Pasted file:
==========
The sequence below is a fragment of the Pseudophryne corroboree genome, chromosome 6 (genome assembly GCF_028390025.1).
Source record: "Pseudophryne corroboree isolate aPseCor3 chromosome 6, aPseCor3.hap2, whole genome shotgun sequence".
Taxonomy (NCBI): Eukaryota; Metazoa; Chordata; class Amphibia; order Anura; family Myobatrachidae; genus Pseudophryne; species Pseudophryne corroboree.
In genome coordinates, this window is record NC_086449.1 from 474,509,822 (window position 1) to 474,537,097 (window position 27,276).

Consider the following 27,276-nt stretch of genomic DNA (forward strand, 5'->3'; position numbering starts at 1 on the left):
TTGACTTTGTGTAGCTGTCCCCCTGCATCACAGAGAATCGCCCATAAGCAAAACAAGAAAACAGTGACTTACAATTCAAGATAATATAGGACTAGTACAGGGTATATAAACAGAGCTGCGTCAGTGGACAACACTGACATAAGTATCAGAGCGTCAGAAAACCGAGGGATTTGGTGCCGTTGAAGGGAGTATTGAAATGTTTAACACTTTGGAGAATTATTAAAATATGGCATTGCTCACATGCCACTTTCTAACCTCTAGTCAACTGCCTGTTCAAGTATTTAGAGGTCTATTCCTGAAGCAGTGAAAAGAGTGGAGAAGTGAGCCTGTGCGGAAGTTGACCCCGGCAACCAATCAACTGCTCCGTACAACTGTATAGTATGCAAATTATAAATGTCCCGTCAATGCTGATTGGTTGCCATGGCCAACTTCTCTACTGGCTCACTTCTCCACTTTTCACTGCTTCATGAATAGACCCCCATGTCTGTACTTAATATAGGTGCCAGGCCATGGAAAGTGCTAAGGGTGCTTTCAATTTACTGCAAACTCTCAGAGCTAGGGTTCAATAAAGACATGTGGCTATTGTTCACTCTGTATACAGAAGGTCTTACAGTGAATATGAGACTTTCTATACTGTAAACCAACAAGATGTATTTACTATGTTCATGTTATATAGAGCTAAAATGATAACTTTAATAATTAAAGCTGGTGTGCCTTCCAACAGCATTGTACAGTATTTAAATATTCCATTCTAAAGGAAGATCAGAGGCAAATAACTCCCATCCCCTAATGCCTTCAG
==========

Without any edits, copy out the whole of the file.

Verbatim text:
The sequence below is a fragment of the Pseudophryne corroboree genome, chromosome 6 (genome assembly GCF_028390025.1).
Source record: "Pseudophryne corroboree isolate aPseCor3 chromosome 6, aPseCor3.hap2, whole genome shotgun sequence".
Taxonomy (NCBI): Eukaryota; Metazoa; Chordata; class Amphibia; order Anura; family Myobatrachidae; genus Pseudophryne; species Pseudophryne corroboree.
In genome coordinates, this window is record NC_086449.1 from 474,509,822 (window position 1) to 474,537,097 (window position 27,276).

Consider the following 27,276-nt stretch of genomic DNA (forward strand, 5'->3'; position numbering starts at 1 on the left):
TTGACTTTGTGTAGCTGTCCCCCTGCATCACAGAGAATCGCCCATAAGCAAAACAAGAAAACAGTGACTTACAATTCAAGATAATATAGGACTAGTACAGGGTATATAAACAGAGCTGCGTCAGTGGACAACACTGACATAAGTATCAGAGCGTCAGAAAACCGAGGGATTTGGTGCCGTTGAAGGGAGTATTGAAATGTTTAACACTTTGGAGAATTATTAAAATATGGCATTGCTCACATGCCACTTTCTAACCTCTAGTCAACTGCCTGTTCAAGTATTTAGAGGTCTATTCCTGAAGCAGTGAAAAGAGTGGAGAAGTGAGCCTGTGCGGAAGTTGACCCCGGCAACCAATCAACTGCTCCGTACAACTGTATAGTATGCAAATTATAAATGTCCCGTCAATGCTGATTGGTTGCCATGGCCAACTTCTCTACTGGCTCACTTCTCCACTTTTCACTGCTTCATGAATAGACCCCCATGTCTGTACTTAATATAGGTGCCAGGCCATGGAAAGTGCTAAGGGTGCTTTCAATTTACTGCAAACTCTCAGAGCTAGGGTTCAATAAAGACATGTGGCTATTGTTCACTCTGTATACAGAAGGTCTTACAGTGAATATGAGACTTTCTATACTGTAAACCAACAAGATGTATTTACTATGTTCATGTTATATAGAGCTAAAATGATAACTTTAATAATTAAAGCTGGTGTGCCTTCCAACAGCATTGTACAGTATTTAAATATTCCATTCTAAAGGAAGATCAGAGGCAAATAACTCCCATCCCCTAATGCCTTCAG